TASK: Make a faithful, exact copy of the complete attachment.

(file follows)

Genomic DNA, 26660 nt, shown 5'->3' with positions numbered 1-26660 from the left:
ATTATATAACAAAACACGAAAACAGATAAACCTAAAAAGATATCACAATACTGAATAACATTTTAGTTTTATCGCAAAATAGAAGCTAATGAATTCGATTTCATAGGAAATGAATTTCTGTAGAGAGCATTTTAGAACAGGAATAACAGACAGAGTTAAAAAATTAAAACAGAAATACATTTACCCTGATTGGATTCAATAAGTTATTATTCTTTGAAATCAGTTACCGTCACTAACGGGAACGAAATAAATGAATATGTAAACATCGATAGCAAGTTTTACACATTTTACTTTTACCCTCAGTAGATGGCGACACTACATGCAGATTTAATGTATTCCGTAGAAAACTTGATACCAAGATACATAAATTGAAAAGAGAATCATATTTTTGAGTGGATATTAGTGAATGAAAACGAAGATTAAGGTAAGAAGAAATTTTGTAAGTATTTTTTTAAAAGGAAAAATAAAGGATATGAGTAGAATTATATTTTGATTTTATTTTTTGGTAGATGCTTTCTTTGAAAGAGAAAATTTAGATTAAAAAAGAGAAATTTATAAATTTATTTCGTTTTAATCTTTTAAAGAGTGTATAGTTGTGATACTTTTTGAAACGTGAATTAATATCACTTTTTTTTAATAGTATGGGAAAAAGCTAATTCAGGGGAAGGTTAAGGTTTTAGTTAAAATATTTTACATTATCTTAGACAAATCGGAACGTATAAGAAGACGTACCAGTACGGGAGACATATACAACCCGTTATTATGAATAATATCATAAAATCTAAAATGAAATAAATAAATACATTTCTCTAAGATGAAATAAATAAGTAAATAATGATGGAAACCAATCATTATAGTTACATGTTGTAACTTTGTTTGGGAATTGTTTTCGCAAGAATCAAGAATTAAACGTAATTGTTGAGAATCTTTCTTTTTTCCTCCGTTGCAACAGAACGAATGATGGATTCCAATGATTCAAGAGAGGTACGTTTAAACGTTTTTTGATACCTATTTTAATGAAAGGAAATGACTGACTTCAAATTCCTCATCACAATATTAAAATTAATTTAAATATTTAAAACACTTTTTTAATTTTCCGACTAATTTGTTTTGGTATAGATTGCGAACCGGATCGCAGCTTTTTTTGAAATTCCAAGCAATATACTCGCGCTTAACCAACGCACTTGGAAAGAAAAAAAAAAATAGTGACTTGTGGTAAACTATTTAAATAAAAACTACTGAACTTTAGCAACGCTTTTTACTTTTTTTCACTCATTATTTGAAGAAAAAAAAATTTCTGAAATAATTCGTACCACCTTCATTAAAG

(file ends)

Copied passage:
Genomic DNA, 26660 nt, shown 5'->3' with positions numbered 1-26660 from the left:
ATTATATAACAAAACACGAAAACAGATAAACCTAAAAAGATATCACAATACTGAATAACATTTTAGTTTTATCGCAAAATAGAAGCTAATGAATTCGATTTCATAGGAAATGAATTTCTGTAGAGAGCATTTTAGAACAGGAATAACAGACAGAGTTAAAAAATTAAAACAGAAATACATTTACCCTGATTGGATTCAATAAGTTATTATTCTTTGAAATCAGTTACCGTCACTAACGGGAACGAAATAAATGAATATGTAAACATCGATAGCAAGTTTTACACATTTTACTTTTACCCTCAGTAGATGGCGACACTACATGCAGATTTAATGTATTCCGTAGAAAACTTGATACCAAGATACATAAATTGAAAAGAGAATCATATTTTTGAGTGGATATTAGTGAATGAAAACGAAGATTAAGGTAAGAAGAAATTTTGTAAGTATTTTTTTAAAAGGAAAAATAAAGGATATGAGTAGAATTATATTTTGATTTTATTTTTTGGTAGATGCTTTCTTTGAAAGAGAAAATTTAGATTAAAAAAGAGAAATTTATAAATTTATTTCGTTTTAATCTTTTAAAGAGTGTATAGTTGTGATACTTTTTGAAACGTGAATTAATATCACTTTTTTTTAATAGTATGGGAAAAAGCTAATTCAGGGGAAGGTTAAGGTTTTAGTTAAAATATTTTACATTATCTTAGACAAATCGGAACGTATAAGAAGACGTACCAGTACGGGAGACATATACAACCCGTTATTATGAATAATATCATAAAATCTAAAATGAAATAAATAAATACATTTCTCTAAGATGAAATAAATAAGTAAATAATGATGGAAACCAATCATTATAGTTACATGTTGTAACTTTGTTTGGGAATTGTTTTCGCAAGAATCAAGAATTAAACGTAATTGTTGAGAATCTTTCTTTTTTCCTCCGTTGCAACAGAACGAATGATGGATTCCAATGATTCAAGAGAGGTACGTTTAAACGTTTTTTGATACCTATTTTAATGAAAGGAAATGACTGACTTCAAATTCCTCATCACAATATTAAAATTAATTTAAATATTTAAAACACTTTTTTAATTTTCCGACTAATTTGTTTTGGTATAGATTGCGAACCGGATCGCAGCTTTTTTTGAAATTCCAAGCAATATACTCGCGCTTAACCAACGCACTTGGAAAGAAAAAAAAAAATAGTGACTTGTGGTAAACTATTTAAATAAAAACTACTGAACTTTAGCAACGCTTTTTACTTTTTTTCACTCATTATTTGAAGAAAAAAAAATTTCTGAAATAATTCGTACCACCTTCATTAAAG